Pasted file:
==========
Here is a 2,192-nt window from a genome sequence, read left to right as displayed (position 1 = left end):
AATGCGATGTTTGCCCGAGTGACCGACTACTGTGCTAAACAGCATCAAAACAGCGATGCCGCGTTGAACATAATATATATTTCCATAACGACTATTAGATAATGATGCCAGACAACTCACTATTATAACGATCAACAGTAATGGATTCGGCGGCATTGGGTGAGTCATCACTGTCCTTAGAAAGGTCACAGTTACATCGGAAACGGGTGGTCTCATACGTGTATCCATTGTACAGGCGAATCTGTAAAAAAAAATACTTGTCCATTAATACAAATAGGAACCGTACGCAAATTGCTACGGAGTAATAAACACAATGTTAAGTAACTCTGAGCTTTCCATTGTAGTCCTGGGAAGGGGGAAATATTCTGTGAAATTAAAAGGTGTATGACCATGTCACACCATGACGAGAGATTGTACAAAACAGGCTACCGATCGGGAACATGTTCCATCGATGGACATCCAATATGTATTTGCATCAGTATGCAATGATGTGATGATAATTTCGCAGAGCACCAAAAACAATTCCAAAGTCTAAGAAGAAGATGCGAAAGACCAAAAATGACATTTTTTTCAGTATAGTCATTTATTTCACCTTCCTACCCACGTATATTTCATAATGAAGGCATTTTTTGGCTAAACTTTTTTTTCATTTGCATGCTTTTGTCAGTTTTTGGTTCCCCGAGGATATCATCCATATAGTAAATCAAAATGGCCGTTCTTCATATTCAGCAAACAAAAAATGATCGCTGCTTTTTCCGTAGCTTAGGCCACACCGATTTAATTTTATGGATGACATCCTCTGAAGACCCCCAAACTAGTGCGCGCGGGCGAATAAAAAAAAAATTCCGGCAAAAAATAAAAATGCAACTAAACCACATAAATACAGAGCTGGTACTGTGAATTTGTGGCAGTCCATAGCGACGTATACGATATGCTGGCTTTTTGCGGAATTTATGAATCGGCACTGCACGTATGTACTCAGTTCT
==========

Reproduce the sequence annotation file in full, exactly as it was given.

Here is a 2,192-nt window from a genome sequence, read left to right as displayed (position 1 = left end):
AATGCGATGTTTGCCCGAGTGACCGACTACTGTGCTAAACAGCATCAAAACAGCGATGCCGCGTTGAACATAATATATATTTCCATAACGACTATTAGATAATGATGCCAGACAACTCACTATTATAACGATCAACAGTAATGGATTCGGCGGCATTGGGTGAGTCATCACTGTCCTTAGAAAGGTCACAGTTACATCGGAAACGGGTGGTCTCATACGTGTATCCATTGTACAGGCGAATCTGTAAAAAAAAATACTTGTCCATTAATACAAATAGGAACCGTACGCAAATTGCTACGGAGTAATAAACACAATGTTAAGTAACTCTGAGCTTTCCATTGTAGTCCTGGGAAGGGGGAAATATTCTGTGAAATTAAAAGGTGTATGACCATGTCACACCATGACGAGAGATTGTACAAAACAGGCTACCGATCGGGAACATGTTCCATCGATGGACATCCAATATGTATTTGCATCAGTATGCAATGATGTGATGATAATTTCGCAGAGCACCAAAAACAATTCCAAAGTCTAAGAAGAAGATGCGAAAGACCAAAAATGACATTTTTTTCAGTATAGTCATTTATTTCACCTTCCTACCCACGTATATTTCATAATGAAGGCATTTTTTGGCTAAACTTTTTTTTCATTTGCATGCTTTTGTCAGTTTTTGGTTCCCCGAGGATATCATCCATATAGTAAATCAAAATGGCCGTTCTTCATATTCAGCAAACAAAAAATGATCGCTGCTTTTTCCGTAGCTTAGGCCACACCGATTTAATTTTATGGATGACATCCTCTGAAGACCCCCAAACTAGTGCGCGCGGGCGAATAAAAAAAAAATTCCGGCAAAAAATAAAAATGCAACTAAACCACATAAATACAGAGCTGGTACTGTGAATTTGTGGCAGTCCATAGCGACGTATACGATATGCTGGCTTTTTGCGGAATTTATGAATCGGCACTGCACGTATGTACTCAGTTCT